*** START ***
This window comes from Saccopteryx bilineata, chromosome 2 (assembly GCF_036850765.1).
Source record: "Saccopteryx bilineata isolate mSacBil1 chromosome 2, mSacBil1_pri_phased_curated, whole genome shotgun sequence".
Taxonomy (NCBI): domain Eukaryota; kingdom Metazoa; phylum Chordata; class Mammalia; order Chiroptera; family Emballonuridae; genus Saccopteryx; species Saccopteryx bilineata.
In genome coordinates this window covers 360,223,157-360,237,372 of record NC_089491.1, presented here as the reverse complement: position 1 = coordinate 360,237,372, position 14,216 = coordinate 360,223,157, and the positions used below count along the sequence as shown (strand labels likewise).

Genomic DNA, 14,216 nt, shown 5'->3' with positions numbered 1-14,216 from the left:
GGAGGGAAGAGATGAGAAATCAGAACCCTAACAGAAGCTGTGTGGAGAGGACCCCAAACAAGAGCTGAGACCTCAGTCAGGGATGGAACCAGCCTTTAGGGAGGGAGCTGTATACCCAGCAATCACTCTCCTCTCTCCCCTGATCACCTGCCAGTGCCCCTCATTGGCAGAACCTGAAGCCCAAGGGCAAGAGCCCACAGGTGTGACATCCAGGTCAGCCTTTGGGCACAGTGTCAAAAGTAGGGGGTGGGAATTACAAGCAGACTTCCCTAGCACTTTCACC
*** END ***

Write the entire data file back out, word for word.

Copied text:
This window comes from Saccopteryx bilineata, chromosome 2 (assembly GCF_036850765.1).
Source record: "Saccopteryx bilineata isolate mSacBil1 chromosome 2, mSacBil1_pri_phased_curated, whole genome shotgun sequence".
Taxonomy (NCBI): domain Eukaryota; kingdom Metazoa; phylum Chordata; class Mammalia; order Chiroptera; family Emballonuridae; genus Saccopteryx; species Saccopteryx bilineata.
In genome coordinates this window covers 360,223,157-360,237,372 of record NC_089491.1, presented here as the reverse complement: position 1 = coordinate 360,237,372, position 14,216 = coordinate 360,223,157, and the positions used below count along the sequence as shown (strand labels likewise).

Genomic DNA, 14,216 nt, shown 5'->3' with positions numbered 1-14,216 from the left:
GGAGGGAAGAGATGAGAAATCAGAACCCTAACAGAAGCTGTGTGGAGAGGACCCCAAACAAGAGCTGAGACCTCAGTCAGGGATGGAACCAGCCTTTAGGGAGGGAGCTGTATACCCAGCAATCACTCTCCTCTCTCCCCTGATCACCTGCCAGTGCCCCTCATTGGCAGAACCTGAAGCCCAAGGGCAAGAGCCCACAGGTGTGACATCCAGGTCAGCCTTTGGGCACAGTGTCAAAAGTAGGGGGTGGGAATTACAAGCAGACTTCCCTAGCACTTTCACC